Living in uncertain times
Some simple lessons from our nation’s farmers and healthcare providers
What’s holding back the economy? What’s troubling Wall Street? What’s really ailing America’s healthcare system? It’s quite simple: There’s just too much uncertainty. All we need is a little more confidence about what the future might hold and everything should start to improve significantly. Or so we’re told.
We hear it constantly. If only small businesses could be more certain about their regulatory burden or their effective tax rates, they might be more willing to start creating more jobs. After all, they are the job creators. So we’re told.
The U.S. Supreme Court’s ruling on the Patient Protection and Affordable Care Act was finally going to bring about more clarity and certainty regarding the law’s farreaching effects on employers, payers, patients and providers. So we were told.
The eurozone’s public-debt pandemic has spread from Greece to Spain to Italy and beyond. Back home, Taxmageddon lurks. The fiscal cliff looms. And a competitive presidential race is nearing the home stretch.
Oh for even a small dose of that elusive certainty to soothe our angst. Unfortunately, that medicine would be snake oil. Blaming a lack of certainty for our dysfunctional decisionmaking is more properly labeled excuse-making, because with very few exceptions, certainty is not of the real world.
Kudos to the leaders, innovators and laborers, no matter the industry, who move forward in their work weighing risk and reward but almost always taking a leap of faith to some degree.
Consider the nation’s farmers, especially in this summer of recordbreaking heat. Their efforts are almost the exact opposite of betting on a sure thing. Everyone knows how fickle nature can be, but how many of us would have guessed that during this season nearly 80% of the country would experience some level of drought? However dismal the final harvest, farmers will be back next year, we can be sure of that.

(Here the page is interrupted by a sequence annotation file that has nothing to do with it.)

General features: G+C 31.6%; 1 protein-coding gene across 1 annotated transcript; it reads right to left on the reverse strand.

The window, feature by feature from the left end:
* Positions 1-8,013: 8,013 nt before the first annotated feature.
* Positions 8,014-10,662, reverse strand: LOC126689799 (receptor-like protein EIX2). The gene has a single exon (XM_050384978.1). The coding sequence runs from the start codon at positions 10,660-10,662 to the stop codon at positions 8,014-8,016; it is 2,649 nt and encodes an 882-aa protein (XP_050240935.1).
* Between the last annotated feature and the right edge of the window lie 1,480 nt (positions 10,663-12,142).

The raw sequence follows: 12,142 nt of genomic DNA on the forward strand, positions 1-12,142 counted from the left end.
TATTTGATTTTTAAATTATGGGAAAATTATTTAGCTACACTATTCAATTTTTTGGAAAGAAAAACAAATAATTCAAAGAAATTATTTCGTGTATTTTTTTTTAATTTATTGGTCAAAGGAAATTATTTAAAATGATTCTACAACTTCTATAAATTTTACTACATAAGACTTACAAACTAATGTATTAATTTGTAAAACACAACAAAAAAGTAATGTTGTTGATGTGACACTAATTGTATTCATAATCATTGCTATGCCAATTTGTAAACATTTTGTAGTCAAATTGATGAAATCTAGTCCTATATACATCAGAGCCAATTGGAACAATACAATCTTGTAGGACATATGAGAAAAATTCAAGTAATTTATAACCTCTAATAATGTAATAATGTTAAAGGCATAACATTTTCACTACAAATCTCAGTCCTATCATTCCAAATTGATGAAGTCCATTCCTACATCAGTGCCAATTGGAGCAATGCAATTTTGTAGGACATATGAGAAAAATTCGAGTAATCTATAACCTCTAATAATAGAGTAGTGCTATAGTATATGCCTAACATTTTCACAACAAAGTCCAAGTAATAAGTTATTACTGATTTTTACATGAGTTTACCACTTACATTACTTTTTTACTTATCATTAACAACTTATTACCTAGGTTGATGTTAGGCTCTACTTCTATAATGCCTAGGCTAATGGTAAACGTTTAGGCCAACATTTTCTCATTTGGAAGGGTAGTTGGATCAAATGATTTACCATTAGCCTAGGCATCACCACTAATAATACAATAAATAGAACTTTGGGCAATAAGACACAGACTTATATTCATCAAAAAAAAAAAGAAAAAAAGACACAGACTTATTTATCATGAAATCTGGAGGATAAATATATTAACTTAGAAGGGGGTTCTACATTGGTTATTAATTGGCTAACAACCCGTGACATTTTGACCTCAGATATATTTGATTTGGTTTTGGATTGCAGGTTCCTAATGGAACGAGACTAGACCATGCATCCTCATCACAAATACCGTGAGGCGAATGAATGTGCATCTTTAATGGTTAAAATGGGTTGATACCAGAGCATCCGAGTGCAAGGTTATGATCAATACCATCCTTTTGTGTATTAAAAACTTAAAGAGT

Also deserving recognition are the healthcare players, notably hospitals, physicians and payers, that continue to take a chance on the grand experiment of accountable care. The concept, driven by provisions of the health reform law, promotes improved care at lower cost through a coordinated approach emphasizing wellness and prevention. And the players get to share in savings achieved.
As Modern Healthcare reporter Melanie Evans writes in our second annual Accountable Care Organizations Survey report (See pullout section opposite this page), many ACO partners were willing to take a chance on the sustainability of the concept even before the Supreme Court ruled on the legality of the ACA. Striking down the law would have put Medicare’s support of the program in peril.
As Evans writes of one health system investing in an ACO, “Officials believed that preparation for Medicare accountable care would not go to waste despite the uncertainty ahead of the (Supreme Court) decision. If the court threw out the ACA—and with it, Medicare accountable care—fledgling commercial efforts would nonetheless continue.”
Lastly, we would like to pay tribute to another person who never let big-time uncertainty get in the way of a pioneering role in our nation’s history. This person is Sally Ride, who became America’s first woman in space with her trail-blazing flight aboard the space shuttle Challenger in 1983. Ride died last week at age 61 after a battle with pancreatic cancer. Her vocation and passion, in addition to her risky work at NASA, inspired children, especially young girls, to learn to love the subjects of math, science and engineering, just as she did.
She will be missed, but her legacy is indeed certain.